You are suddenly dropped into a world where all people write code in assembly.
There is no "High Level Language", only "Assembly Language". There is no C, just ASM. There are no variables, only registers. You are in charge of managing all memory in your programs:
moving data from register to register,
poping data on the hardware supported stack.
How would you write a webserver, or a database? How long would that take? How much longer would it take you to do whatever it is that you are currently doing?
We need not stay here any longer.
Welcome back to reality, where the world is rife with programming languages above assembly
How did this come to be? Why would anyone not want to spend their day to day in assembly?
According to an answer thread on stack overflow,
ASM has poor legibility and isn't really maintainable compared to higher-level languages.
[Assembly] takes more code to do the same thing as in a high-level languge, and there is a direct correlation between lines of code and bugs.
Another take from wikipedia
In contrast to low-level programming languages, [high-level programming languages] may use natural language elements, be easier to use, or may automate (or even hide entirely) significant areas of computing systems (e.g. memory management), making the process of developing a program simpler and more understandable than when using a lower-level language.
Perhaps the abundance of higher level languages comes down to readability versus performance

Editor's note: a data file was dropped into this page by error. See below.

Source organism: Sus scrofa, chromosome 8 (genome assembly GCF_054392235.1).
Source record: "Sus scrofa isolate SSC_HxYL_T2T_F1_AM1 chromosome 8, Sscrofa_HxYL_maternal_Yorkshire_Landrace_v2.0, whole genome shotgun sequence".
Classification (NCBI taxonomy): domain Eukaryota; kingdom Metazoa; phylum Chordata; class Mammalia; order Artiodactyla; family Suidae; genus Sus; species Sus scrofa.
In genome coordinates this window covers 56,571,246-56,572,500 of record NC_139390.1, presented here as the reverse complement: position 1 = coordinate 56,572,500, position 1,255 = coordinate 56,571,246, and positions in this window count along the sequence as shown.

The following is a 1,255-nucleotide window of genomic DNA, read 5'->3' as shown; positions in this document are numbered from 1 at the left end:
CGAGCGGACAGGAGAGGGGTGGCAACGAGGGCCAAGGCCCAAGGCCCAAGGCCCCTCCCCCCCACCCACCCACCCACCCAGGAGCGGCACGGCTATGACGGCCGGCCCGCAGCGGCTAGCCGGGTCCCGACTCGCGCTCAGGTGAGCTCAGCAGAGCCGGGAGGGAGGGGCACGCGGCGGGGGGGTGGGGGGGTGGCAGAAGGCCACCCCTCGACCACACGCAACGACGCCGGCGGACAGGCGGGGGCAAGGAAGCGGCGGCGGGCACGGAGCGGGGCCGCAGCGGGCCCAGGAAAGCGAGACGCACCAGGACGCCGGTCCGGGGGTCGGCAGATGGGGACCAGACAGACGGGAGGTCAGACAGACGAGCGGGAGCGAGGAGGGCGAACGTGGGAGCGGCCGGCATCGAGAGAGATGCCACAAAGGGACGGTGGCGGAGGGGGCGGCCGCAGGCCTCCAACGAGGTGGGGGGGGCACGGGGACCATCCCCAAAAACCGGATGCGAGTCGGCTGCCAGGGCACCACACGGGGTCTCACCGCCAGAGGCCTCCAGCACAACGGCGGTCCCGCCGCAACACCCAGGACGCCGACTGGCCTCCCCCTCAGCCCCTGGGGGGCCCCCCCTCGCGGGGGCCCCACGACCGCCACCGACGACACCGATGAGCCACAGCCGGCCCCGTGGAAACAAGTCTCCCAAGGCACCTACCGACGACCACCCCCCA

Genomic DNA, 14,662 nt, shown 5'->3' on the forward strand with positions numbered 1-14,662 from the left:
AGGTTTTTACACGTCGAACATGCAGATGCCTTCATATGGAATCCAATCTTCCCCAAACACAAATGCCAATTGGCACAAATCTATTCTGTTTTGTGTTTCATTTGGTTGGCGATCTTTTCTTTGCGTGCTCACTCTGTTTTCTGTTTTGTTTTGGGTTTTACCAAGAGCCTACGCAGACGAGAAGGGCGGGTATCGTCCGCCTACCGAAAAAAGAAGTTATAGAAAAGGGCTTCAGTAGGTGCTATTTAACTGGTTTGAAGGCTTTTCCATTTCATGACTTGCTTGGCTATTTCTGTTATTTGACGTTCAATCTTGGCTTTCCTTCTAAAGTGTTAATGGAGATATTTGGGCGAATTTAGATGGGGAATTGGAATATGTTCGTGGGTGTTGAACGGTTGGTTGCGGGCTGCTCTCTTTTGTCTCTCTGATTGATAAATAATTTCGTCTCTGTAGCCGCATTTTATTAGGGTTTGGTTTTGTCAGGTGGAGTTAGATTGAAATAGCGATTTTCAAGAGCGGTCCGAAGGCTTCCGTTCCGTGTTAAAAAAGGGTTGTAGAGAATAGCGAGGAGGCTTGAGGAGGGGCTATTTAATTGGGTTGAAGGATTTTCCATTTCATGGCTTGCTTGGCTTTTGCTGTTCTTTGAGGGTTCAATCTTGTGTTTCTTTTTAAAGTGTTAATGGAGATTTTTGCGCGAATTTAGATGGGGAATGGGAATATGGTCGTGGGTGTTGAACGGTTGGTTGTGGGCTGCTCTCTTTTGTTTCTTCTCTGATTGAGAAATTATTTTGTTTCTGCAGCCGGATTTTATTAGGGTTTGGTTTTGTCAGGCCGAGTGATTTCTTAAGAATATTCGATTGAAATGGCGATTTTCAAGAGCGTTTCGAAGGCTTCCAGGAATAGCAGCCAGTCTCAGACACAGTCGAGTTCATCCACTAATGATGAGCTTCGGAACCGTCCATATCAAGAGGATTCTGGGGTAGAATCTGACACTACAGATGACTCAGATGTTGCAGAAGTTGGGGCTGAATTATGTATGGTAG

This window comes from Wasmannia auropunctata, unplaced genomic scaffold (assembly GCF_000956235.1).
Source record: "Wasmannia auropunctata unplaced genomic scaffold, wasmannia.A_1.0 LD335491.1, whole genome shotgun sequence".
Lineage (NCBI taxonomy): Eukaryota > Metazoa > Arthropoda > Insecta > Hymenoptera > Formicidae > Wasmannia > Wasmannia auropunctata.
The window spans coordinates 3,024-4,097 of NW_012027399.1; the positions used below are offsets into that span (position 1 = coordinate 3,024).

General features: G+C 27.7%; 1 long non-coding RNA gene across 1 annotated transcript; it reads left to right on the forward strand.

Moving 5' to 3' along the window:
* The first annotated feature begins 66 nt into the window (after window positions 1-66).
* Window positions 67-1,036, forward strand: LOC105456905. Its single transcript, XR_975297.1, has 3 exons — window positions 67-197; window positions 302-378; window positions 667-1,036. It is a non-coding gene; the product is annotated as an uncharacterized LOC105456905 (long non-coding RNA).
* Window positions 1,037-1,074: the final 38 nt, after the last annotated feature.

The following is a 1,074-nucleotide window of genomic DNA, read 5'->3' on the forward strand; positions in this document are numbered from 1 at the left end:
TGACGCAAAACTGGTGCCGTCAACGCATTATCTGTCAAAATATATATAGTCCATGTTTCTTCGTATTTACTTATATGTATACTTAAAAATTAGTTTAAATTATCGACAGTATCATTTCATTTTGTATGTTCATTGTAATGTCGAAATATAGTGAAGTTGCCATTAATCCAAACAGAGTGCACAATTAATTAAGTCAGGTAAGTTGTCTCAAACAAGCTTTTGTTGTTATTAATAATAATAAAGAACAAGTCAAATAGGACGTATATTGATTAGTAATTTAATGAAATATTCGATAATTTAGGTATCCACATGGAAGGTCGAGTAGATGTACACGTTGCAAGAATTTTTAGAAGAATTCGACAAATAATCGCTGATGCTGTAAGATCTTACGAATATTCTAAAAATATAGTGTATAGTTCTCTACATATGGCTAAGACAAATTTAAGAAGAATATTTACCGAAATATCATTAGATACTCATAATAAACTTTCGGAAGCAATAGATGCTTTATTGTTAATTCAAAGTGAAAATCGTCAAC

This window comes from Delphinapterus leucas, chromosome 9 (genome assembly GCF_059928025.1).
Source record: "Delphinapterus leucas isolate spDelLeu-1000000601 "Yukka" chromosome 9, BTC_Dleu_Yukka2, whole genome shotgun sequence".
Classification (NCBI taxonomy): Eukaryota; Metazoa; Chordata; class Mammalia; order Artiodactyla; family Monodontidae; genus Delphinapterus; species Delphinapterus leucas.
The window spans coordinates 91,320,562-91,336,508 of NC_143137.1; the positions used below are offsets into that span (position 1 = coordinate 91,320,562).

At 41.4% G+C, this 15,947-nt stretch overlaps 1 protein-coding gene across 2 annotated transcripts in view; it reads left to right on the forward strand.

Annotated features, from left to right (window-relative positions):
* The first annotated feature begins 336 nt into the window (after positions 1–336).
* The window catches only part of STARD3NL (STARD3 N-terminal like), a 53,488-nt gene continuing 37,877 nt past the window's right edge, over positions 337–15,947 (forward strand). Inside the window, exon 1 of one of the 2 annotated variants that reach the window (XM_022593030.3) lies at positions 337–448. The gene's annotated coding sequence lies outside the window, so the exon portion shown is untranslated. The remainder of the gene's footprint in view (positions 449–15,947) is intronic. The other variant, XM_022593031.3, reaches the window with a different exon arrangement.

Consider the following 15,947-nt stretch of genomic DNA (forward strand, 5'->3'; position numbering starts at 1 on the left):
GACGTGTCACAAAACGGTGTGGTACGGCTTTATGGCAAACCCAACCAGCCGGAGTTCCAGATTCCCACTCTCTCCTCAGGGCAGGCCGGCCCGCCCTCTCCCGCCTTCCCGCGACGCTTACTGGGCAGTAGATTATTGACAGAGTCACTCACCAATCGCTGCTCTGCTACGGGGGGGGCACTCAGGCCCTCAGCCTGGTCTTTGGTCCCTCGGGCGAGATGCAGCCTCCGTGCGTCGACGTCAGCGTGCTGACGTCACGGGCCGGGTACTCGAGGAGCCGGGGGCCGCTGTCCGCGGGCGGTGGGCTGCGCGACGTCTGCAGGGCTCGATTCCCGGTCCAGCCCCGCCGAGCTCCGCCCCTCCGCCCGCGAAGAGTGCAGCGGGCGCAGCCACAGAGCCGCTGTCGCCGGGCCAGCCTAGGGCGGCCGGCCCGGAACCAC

First code for correctness, then for clarity (the two are often connected, of course!). Finally, and only if you have real empirical evidence that you actually need to, you can look at optimizing.
IMO the obvious readable version first, until performance is measured and a faster version is required.
I would go for readability first.
Great, looks like people are for clarity, so where does that leave us? And what does any of this have to do with rubico?
It looks like you can write a little less to do the same thing with rubico. Is the rubico version more readable? I'd say it's up for debate.
What if we wanted to do multiple asynchronous things in parallel for every item of the array?
Promise.all statements, and two more
map keywords. rubico, on the other hand, has one
map and one
fork. Simpler? It's starting to look like it. More readable? Hold your horses.
What if we now want to do another async thing per item of each of the responses?
I think it's safe to say that rubico is more expressive here. I'll let you be the judge of whether something is more readable; though I will say this: rubico cuts out a lot of cruft.
In contrast to assembly, C uses natural language elements, is easier to use, and automates (but doesn't hide entirely) memory management. C makes the process of developing a program simpler and more understandable than when using assembly.
If this motivated you to see what rubico's all about,
please 🌟read on🌟